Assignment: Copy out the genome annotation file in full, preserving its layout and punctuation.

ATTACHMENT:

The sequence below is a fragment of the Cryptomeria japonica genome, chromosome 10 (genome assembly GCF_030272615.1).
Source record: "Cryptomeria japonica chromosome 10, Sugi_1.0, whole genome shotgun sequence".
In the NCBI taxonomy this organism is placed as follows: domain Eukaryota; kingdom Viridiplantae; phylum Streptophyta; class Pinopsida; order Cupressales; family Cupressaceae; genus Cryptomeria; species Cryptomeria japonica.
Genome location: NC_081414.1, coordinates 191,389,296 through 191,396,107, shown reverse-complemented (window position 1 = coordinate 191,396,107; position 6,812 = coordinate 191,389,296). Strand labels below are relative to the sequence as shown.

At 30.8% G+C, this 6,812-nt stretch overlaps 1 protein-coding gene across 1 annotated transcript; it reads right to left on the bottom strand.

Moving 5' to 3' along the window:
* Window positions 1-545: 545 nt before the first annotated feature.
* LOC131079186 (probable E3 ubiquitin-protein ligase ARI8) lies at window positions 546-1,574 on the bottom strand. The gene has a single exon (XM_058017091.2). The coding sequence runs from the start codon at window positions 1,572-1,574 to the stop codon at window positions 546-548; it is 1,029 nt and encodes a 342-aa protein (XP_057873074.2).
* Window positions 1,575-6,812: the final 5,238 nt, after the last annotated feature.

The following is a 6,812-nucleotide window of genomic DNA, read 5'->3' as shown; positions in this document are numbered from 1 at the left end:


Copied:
The sequence below is a fragment of the Cryptomeria japonica genome, chromosome 10 (genome assembly GCF_030272615.1).
Source record: "Cryptomeria japonica chromosome 10, Sugi_1.0, whole genome shotgun sequence".
In the NCBI taxonomy this organism is placed as follows: domain Eukaryota; kingdom Viridiplantae; phylum Streptophyta; class Pinopsida; order Cupressales; family Cupressaceae; genus Cryptomeria; species Cryptomeria japonica.
Genome location: NC_081414.1, coordinates 191,389,296 through 191,396,107, shown reverse-complemented (window position 1 = coordinate 191,396,107; position 6,812 = coordinate 191,389,296). Strand labels below are relative to the sequence as shown.

At 30.8% G+C, this 6,812-nt stretch overlaps 1 protein-coding gene across 1 annotated transcript; it reads right to left on the bottom strand.

Moving 5' to 3' along the window:
* Window positions 1-545: 545 nt before the first annotated feature.
* LOC131079186 (probable E3 ubiquitin-protein ligase ARI8) lies at window positions 546-1,574 on the bottom strand. The gene has a single exon (XM_058017091.2). The coding sequence runs from the start codon at window positions 1,572-1,574 to the stop codon at window positions 546-548; it is 1,029 nt and encodes a 342-aa protein (XP_057873074.2).
* Window positions 1,575-6,812: the final 5,238 nt, after the last annotated feature.

The following is a 6,812-nucleotide window of genomic DNA, read 5'->3' as shown; positions in this document are numbered from 1 at the left end: